Auto companies are designing ways to build a car’s fuel cells into its frame, making electric rides cheaper and more roomier.
Weight is one of the most affecting factors in automobile manufacturing. Batteries are exceedingly heavy and dense and with the EV future, the question of battery’s added mass stands across the board. What if we could integrate the battery into the structure of the car where the cells could serve for powering the vehicle as well as serve as its skeleton?
The new structural designs coming out of companies like Tesla and Chinese companies such as BYD and CATL, can change the way EVs are produced and even increase vehicle ranges while decreasing manufacturing costs.
Euan McTurk, a consultant battery electrochemist at Plug Life Consulting says, “The ultimate battery pack would be one that consists of 100 percent active material. That is, every part of the battery pack stores and releases energy.”
McTurk explains: “Integrating cells into the chassis allows the cells and the chassis to become multi-purpose. The cells become energy-storing and structurally supporting, while the chassis becomes structurally supporting and cell-protecting. This effectively cancels out the weight of the cell casing, turning it from dead weight into something valuable to the structure of the vehicle.”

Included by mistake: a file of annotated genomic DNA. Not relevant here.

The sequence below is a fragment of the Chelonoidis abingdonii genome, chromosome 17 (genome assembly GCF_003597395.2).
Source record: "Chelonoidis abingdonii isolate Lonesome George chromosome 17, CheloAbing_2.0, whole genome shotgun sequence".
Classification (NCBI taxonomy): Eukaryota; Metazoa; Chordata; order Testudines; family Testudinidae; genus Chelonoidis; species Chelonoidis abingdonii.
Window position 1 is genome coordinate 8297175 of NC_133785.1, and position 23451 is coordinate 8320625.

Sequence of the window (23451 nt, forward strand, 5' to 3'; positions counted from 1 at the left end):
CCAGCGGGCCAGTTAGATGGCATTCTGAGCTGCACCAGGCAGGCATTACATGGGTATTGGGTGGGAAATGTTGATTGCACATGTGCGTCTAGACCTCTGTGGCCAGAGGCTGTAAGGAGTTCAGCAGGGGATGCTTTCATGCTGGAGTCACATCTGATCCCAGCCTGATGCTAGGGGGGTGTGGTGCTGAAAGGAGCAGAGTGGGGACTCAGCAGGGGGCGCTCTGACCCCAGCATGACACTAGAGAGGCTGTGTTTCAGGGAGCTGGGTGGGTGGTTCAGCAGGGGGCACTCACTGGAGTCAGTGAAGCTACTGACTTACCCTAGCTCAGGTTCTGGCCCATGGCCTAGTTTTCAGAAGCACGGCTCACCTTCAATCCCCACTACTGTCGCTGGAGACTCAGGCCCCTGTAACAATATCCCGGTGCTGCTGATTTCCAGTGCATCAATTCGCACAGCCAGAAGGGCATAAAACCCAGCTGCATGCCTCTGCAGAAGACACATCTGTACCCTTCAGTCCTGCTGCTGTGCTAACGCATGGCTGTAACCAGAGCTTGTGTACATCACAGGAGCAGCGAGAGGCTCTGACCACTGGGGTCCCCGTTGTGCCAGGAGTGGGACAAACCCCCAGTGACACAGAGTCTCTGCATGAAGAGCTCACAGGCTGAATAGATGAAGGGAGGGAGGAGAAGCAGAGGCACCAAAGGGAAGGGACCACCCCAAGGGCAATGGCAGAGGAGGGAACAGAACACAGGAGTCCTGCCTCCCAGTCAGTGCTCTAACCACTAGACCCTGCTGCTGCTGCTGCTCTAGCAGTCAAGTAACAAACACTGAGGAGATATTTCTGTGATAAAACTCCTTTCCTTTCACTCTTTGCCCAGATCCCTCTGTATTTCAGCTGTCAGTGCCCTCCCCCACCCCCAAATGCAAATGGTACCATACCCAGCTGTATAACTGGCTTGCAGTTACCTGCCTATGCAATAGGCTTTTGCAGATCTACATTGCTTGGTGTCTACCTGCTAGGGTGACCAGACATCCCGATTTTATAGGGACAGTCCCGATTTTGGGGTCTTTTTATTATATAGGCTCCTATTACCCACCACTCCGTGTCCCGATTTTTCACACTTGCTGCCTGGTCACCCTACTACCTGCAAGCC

The technology may sound to consume years for practical applications, a Chinese EV startup Leapmotor claims to be the first company to bring a production car featuring cell-to-chassis technology to market.
Using proprietary technology, which the company has offered to share for free, Leap’s C01 sedan offers superior handling (the better weight distribution of cell-to-chassis designs might account for this), slightly longer range, and improved collision safety.
Yet a question arises for the researchers, replacing faulty cells will be far more difficult in a cell-to-chassis housing, as each cell will be an integral part of the car’s structure. So what happens when the car is scrapped? Currently, modules can find their way into many second-life applications, but McTurk believes the larger battery sizes in cell-to-pack and cell-to-chassis designs may limit them to grid-storage applications.